One of the biggest challenges in the Alabama Chanin process was sourcing cotton jersey - I was not expecting this. There are a few online options, but not exactly what I was looking for.
Lucky for me, I work right down the road from the storefront location of Dharma Trading Co. They are my main source for silk organza, but they also have a whole lot of different fabric options if you are not opposed to a lot of white, or going through the extra step of dying.
I have worked with RIT and Tulip brand dyes in the past with mixed results. This process was more involved, to be sure, but the end result was much better.
I purchased Cotton Jersey, Fiber Reactive Procion Dye, Soda Ash, Professional Textile Detergent, Non-Iodized Salt, and Gloves.
For the first batch, I placed a scrap of cotton over the top of the container which contained my dye and about 1 cup of water, secured the fabric with a rubber band, and dumped it into the sink with my salted water. Not a great idea (especially considering I had not yet put my rubber gloves on). The water did not funnel through the fabric quickly enough, so it had nowhere to go but climb the fabric along with the pigment onto my hands. I felt a bit like Anjelica Huston's character in Ever After after she landed in the dye bath.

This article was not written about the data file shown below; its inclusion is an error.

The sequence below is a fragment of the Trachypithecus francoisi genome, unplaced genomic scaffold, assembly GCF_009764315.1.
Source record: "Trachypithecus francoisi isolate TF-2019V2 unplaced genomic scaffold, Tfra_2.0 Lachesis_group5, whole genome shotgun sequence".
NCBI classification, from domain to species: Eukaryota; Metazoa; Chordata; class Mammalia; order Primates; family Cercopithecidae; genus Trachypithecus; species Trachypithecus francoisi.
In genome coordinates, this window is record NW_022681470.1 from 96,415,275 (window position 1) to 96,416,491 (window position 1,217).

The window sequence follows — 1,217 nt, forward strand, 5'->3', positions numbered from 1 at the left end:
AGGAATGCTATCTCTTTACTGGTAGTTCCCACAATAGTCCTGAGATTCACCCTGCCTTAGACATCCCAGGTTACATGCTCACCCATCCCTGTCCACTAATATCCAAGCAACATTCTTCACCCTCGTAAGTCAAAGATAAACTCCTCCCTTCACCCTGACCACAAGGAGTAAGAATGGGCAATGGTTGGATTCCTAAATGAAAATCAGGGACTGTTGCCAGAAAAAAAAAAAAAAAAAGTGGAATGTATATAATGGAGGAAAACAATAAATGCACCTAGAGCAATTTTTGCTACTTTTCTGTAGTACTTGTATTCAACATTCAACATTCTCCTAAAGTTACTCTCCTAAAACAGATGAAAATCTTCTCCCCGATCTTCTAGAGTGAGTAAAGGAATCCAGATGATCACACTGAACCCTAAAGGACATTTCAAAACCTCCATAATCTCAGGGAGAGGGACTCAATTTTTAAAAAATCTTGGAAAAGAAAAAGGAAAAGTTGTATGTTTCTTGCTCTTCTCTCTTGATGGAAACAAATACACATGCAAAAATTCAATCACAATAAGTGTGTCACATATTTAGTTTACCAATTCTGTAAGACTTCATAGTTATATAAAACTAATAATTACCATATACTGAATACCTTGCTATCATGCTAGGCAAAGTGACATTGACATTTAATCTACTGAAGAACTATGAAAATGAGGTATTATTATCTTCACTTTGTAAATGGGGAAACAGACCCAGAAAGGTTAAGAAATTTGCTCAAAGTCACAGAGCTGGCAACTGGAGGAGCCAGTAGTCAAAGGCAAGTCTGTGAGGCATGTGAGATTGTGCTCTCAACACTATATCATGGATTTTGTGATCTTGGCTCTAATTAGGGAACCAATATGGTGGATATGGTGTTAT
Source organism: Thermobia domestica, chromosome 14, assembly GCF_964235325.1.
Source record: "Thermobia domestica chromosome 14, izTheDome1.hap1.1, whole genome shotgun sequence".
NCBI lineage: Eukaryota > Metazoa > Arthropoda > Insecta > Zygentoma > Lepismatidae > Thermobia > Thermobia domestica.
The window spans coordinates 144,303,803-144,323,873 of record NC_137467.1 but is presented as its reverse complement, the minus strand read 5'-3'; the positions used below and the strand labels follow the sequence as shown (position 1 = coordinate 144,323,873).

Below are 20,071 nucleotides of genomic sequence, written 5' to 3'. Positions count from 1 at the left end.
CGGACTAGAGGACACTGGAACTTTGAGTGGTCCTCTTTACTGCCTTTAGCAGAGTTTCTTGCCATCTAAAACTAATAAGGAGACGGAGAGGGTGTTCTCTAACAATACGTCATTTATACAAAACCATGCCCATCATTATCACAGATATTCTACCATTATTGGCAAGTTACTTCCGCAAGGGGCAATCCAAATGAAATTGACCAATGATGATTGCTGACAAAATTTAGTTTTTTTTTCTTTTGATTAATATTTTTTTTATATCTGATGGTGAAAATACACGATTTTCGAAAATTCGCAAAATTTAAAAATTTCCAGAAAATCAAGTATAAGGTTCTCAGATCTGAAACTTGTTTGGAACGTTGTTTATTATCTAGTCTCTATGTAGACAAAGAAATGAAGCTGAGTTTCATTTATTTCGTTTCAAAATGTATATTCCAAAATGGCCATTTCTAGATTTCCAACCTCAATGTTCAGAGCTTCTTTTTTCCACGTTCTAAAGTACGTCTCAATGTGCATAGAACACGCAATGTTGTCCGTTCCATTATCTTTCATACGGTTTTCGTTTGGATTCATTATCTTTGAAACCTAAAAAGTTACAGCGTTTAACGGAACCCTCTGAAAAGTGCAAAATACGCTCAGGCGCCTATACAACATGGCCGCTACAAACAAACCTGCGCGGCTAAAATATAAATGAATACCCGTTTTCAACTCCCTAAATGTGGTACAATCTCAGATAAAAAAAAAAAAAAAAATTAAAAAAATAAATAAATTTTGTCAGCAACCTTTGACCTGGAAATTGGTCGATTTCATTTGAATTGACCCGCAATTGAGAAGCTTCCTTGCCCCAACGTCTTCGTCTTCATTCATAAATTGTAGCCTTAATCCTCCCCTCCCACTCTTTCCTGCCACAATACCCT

For the next batch, I covered a second container with fabric and poured the liquid into it, giving the dyed water time to seep through the cloth. So much better!
And my colors . . . Emerald and Sapphire . . . I swear I did not see the connection until I was standing at the sink and spooning the powder into a container. I guess I have gemstones on my mind!
In the end, I am quite impressed with how even the color turned out. It is certainly more work than purchasing fabric that is ready to go, but I am confident there will be more fabric dye in my future. And, to be honest, it was not nearly as difficult as I expected . . . just a bit tedious.